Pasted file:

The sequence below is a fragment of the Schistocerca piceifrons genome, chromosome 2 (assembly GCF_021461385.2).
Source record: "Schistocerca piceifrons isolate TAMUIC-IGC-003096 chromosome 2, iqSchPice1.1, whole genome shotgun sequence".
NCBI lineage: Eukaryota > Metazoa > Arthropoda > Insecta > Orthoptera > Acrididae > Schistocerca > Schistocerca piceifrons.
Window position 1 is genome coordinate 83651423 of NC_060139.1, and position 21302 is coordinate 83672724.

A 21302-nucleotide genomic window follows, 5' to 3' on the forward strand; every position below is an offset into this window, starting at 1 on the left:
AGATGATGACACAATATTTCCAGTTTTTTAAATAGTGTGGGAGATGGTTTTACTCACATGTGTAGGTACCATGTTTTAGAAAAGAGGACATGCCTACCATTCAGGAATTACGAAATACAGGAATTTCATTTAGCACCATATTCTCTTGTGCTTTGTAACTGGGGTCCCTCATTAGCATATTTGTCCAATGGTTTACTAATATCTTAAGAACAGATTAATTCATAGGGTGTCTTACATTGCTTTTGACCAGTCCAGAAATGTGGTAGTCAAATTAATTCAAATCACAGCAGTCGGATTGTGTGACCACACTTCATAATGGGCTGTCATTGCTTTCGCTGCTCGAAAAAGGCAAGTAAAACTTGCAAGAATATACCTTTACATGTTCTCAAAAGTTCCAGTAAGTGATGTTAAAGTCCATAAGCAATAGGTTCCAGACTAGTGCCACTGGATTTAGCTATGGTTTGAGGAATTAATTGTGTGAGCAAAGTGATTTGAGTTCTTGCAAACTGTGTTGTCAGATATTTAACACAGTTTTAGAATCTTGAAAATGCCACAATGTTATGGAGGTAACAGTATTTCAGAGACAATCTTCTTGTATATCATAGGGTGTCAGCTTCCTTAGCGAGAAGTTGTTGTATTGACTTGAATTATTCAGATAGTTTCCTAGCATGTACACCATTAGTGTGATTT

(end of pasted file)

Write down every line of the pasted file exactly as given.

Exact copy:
The sequence below is a fragment of the Schistocerca piceifrons genome, chromosome 2 (assembly GCF_021461385.2).
Source record: "Schistocerca piceifrons isolate TAMUIC-IGC-003096 chromosome 2, iqSchPice1.1, whole genome shotgun sequence".
NCBI lineage: Eukaryota > Metazoa > Arthropoda > Insecta > Orthoptera > Acrididae > Schistocerca > Schistocerca piceifrons.
Window position 1 is genome coordinate 83651423 of NC_060139.1, and position 21302 is coordinate 83672724.

A 21302-nucleotide genomic window follows, 5' to 3' on the forward strand; every position below is an offset into this window, starting at 1 on the left:
AGATGATGACACAATATTTCCAGTTTTTTAAATAGTGTGGGAGATGGTTTTACTCACATGTGTAGGTACCATGTTTTAGAAAAGAGGACATGCCTACCATTCAGGAATTACGAAATACAGGAATTTCATTTAGCACCATATTCTCTTGTGCTTTGTAACTGGGGTCCCTCATTAGCATATTTGTCCAATGGTTTACTAATATCTTAAGAACAGATTAATTCATAGGGTGTCTTACATTGCTTTTGACCAGTCCAGAAATGTGGTAGTCAAATTAATTCAAATCACAGCAGTCGGATTGTGTGACCACACTTCATAATGGGCTGTCATTGCTTTCGCTGCTCGAAAAAGGCAAGTAAAACTTGCAAGAATATACCTTTACATGTTCTCAAAAGTTCCAGTAAGTGATGTTAAAGTCCATAAGCAATAGGTTCCAGACTAGTGCCACTGGATTTAGCTATGGTTTGAGGAATTAATTGTGTGAGCAAAGTGATTTGAGTTCTTGCAAACTGTGTTGTCAGATATTTAACACAGTTTTAGAATCTTGAAAATGCCACAATGTTATGGAGGTAACAGTATTTCAGAGACAATCTTCTTGTATATCATAGGGTGTCAGCTTCCTTAGCGAGAAGTTGTTGTATTGACTTGAATTATTCAGATAGTTTCCTAGCATGTACACCATTAGTGTGATTT